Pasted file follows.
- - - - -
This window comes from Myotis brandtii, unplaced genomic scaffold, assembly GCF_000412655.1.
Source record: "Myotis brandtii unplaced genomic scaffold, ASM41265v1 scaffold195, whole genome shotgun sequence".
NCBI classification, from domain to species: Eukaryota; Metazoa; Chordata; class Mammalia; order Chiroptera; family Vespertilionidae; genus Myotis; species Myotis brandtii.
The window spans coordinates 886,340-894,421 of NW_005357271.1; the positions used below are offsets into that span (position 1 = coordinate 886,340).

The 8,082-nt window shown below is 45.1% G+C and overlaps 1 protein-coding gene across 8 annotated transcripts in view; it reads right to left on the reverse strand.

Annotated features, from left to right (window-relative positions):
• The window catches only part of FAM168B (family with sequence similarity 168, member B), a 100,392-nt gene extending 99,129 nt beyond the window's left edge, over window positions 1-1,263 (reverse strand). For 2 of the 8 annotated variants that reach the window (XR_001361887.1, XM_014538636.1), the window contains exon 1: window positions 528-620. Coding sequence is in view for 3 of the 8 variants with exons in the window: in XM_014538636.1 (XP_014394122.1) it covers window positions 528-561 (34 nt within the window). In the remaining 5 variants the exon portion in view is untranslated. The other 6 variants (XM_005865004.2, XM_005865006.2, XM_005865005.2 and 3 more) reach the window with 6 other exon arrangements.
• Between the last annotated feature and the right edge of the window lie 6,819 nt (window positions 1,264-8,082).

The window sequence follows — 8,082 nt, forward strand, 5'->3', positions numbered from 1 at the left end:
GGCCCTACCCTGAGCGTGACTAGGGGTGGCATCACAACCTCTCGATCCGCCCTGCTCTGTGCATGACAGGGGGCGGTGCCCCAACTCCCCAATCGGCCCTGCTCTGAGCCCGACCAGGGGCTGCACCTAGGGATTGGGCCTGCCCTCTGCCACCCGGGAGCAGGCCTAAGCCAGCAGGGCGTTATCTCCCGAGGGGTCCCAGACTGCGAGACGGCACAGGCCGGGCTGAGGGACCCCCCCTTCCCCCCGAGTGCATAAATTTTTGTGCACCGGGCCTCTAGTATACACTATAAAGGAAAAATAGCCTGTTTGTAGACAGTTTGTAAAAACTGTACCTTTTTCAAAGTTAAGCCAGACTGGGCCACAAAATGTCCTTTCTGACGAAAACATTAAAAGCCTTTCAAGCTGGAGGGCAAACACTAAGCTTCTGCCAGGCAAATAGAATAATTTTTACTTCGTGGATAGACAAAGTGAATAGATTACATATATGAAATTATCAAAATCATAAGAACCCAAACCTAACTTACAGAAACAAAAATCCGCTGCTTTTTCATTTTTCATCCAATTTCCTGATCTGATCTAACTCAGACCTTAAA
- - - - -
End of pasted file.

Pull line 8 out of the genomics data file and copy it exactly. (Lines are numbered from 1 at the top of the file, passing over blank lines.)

• Between the last annotated feature and the right edge of the window lie 6,819 nt (window positions 1,264-8,082).